Apparently worried by increasing accommodation challenges among Nigerians, some concerned affordable housing advocates have mulled fresh ideas to deliver four million houses in four years.
Throwing themselves in for the housing challenge and solution, they sought from the Federal Government an Executive Order or legislation backing them to build special estates across Nigeria.
Challenging the status quo on the Affordable Housing Development Advocacy Group’s platform, Principal Partner at Novone Consult Limited, Mr. Ezekiel Nya Etuk, an architect, demanded that the authority should allow them take charge of the housing ministry for four years to deliver the four million housing mandate.
“Give us the Ministry of Housing to ‘run’ for four years. Don’t pay a dime, not even for my ‘aides’. Approve Presidential Executive Order, or better still, legislation for special estates. In return, we will deliver four million homes in four years in the first instance,” he said.
On how to achieve this, he explained that his team of professionals would set up a consortium of select stakeholders in the industry, adding that based on a special legislation, it would deliver the said mandate with no cost to government, yet with handsome profit.
On what he needed legislation for, he stated that the legal backing would enable the team to build special estates.
The main aim of the whole concept, according to Nya-Etuk, was to address the issue of lump sum deposit for houses, which he said would never work in the country on a scale that would make appreciable impact in addressing our humongous housing deficit.
He stated that unless there was a decisive policy that compels people not to default on their mortgages and hope to get away with it, investing in mass housing would remain ‘talk’ as “no one will deploy his/her often high interest borrowed funds, or even hard earned resources only for another to get comfort in endless court foreclosure frustration.”
According to him, the estates would be run as rental apartment, adding that payment would be on monthly basis.
He said: “Any defaulter will be given only two weeks of grace to make good his monthly commitment, or be evicted with no option of legal gymnastics.
“The estate police move the defaulter’s property in the apartment into a warehouse for a maximum period of 30 days and thereafter auction them and deposits whatever is the proceeds in the tenant’s submitted account.”
Going by the above measures, Nya-Etuk is of the opinion that with the enormous market potential, investors, who would be assured of their proceeds, would flood the ministry.
On land acquisition for the project, he said the team would partner state government to deliver the house.
He said: “I have been involved severally in getting lands from government. What is responsible for the seeming present reluctance of state governments to give out more lands is the understandable frustration of governors that keep giving choice lands to the Federal Government without seeing the houses.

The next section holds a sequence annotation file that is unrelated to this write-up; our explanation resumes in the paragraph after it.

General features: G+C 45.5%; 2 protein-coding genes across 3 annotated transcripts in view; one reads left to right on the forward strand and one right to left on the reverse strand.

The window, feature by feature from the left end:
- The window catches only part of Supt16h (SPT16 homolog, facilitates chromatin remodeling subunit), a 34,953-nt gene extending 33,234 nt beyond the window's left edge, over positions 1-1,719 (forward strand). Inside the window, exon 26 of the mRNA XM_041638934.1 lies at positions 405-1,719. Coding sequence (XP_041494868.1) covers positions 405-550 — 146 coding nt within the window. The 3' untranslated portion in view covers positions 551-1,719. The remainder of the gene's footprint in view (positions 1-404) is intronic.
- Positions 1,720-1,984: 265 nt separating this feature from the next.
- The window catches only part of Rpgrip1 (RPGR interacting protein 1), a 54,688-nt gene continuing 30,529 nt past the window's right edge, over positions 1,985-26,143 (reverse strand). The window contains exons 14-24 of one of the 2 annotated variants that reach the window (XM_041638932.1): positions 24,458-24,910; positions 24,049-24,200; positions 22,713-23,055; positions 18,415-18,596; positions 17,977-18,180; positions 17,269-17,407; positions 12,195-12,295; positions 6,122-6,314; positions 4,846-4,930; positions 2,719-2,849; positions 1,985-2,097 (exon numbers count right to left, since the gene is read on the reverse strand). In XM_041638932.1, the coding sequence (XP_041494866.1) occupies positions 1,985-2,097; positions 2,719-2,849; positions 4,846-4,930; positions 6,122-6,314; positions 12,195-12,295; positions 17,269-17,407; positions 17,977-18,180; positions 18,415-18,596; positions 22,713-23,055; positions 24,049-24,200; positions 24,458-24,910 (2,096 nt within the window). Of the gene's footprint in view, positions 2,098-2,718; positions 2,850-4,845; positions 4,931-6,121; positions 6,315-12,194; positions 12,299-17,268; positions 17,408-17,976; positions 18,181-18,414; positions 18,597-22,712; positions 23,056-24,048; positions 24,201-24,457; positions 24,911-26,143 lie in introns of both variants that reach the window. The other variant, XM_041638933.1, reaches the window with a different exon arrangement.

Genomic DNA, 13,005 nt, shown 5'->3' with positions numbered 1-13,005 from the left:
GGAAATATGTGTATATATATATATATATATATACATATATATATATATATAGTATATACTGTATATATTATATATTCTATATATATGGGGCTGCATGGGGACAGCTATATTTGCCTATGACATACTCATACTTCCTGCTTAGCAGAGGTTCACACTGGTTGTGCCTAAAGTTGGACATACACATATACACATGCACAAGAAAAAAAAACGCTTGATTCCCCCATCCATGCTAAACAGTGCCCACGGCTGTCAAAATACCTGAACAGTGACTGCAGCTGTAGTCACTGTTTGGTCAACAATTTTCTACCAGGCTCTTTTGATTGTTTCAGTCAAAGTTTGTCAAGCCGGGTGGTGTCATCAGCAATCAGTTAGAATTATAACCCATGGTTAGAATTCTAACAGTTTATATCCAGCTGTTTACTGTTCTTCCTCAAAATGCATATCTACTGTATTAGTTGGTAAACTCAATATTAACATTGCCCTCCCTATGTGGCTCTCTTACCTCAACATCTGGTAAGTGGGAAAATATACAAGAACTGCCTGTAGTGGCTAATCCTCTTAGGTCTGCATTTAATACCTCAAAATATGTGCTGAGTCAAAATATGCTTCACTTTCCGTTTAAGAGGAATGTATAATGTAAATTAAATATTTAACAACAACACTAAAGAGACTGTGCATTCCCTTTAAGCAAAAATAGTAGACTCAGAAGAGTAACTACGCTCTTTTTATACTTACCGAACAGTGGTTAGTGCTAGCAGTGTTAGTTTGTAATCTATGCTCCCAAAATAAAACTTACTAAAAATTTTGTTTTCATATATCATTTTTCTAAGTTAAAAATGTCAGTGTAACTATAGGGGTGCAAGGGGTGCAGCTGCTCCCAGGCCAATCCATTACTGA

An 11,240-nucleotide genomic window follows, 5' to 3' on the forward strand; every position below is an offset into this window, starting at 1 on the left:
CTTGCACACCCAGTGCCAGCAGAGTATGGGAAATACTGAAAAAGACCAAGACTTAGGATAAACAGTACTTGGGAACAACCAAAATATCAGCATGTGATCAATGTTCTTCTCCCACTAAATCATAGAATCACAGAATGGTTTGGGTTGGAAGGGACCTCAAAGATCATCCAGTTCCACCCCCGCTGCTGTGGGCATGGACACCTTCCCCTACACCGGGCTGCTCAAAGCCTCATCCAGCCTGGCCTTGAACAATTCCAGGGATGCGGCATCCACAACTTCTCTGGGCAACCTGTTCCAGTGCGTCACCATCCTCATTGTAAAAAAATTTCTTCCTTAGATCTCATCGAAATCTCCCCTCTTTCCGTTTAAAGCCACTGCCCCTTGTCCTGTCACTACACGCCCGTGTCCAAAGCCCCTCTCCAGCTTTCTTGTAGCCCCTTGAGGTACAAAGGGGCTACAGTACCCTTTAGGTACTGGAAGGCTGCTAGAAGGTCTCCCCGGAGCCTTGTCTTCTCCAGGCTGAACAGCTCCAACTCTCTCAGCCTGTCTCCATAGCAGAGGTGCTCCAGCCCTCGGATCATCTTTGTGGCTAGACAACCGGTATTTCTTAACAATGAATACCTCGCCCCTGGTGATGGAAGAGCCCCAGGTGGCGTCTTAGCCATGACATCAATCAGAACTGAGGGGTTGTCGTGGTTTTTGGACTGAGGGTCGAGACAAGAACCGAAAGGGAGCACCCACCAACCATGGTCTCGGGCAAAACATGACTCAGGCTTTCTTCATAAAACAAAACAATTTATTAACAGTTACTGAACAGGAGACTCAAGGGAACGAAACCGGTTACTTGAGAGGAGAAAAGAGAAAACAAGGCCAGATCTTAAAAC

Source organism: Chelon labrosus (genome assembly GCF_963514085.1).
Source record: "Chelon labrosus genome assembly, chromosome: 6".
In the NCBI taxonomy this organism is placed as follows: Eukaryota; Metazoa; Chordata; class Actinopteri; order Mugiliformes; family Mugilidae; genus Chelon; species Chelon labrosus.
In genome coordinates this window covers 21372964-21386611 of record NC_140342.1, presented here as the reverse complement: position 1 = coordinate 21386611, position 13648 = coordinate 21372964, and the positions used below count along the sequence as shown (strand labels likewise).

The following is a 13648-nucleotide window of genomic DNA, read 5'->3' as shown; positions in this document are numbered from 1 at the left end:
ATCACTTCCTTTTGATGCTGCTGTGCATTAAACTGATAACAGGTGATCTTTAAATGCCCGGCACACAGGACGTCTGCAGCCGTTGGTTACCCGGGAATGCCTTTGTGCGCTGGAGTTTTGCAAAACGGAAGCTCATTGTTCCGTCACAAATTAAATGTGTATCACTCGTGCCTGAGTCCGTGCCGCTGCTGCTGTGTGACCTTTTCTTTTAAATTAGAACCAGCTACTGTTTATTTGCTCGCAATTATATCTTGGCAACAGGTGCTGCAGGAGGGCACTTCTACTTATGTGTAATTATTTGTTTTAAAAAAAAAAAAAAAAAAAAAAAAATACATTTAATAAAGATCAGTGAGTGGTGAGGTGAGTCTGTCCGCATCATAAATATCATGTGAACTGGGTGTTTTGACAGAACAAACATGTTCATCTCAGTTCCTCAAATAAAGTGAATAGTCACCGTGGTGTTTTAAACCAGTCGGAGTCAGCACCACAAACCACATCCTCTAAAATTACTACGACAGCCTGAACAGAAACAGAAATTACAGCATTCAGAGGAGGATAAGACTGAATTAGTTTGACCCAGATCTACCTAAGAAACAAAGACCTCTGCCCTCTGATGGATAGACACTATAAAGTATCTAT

“With this arrangement, and with the state governments as strategic partners, we will be wondering what to do with lands as the workers will be the direct fire on any governor that decides to prove difficult. The ministry staff will be fully utilized and will enjoy enhanced pay.”
Nigeria has 17 million units housing shortfall,and would need to build one million houses yearly for next 20 years to bridge the deficit. Currently the nation is building less than 100,000 housing units annually.
Managing Director, Ace Hi-Teck Construction Company Limited, Adewunmi Okupe, corroborated Nya Etuk, saying the nation needed peculiar solutions to housing challenge, calling for inclusion of cooperative funding.
Cooperative funding, he said could be revolved for as long as desired.
Such funds, he said, could take care of long term lending at even six per cent per annum because they came in at near zero percent.
Okupe said: “Providing access to one million up-takers every year consecutively for four years is not as tall an order as you imagine. It is very doable if we shift our focus away from conventional efforts that have failed us repeatedly over the years.”
However, another affordable housing advocate, Ali Magashi, picked hole in the entire model, saying “the rule of thumb said it typically took an average of 20 years for rental payments to pay for the cost of land, infrastructure, development and finance”, noting that there was no construction finance that exceeded five years.
He said: “So there’s a mismatch in the proposal. Only institutional funds (pension, insurance and life funds) can wait for such gestation period, and unfortunately, institutional funds don’t invest in housing development because of the attendant default, construction and investment risks; they typically invest in debt securities, preferably collateralized debt securities (mortgage backed securities and mortgage bonds).”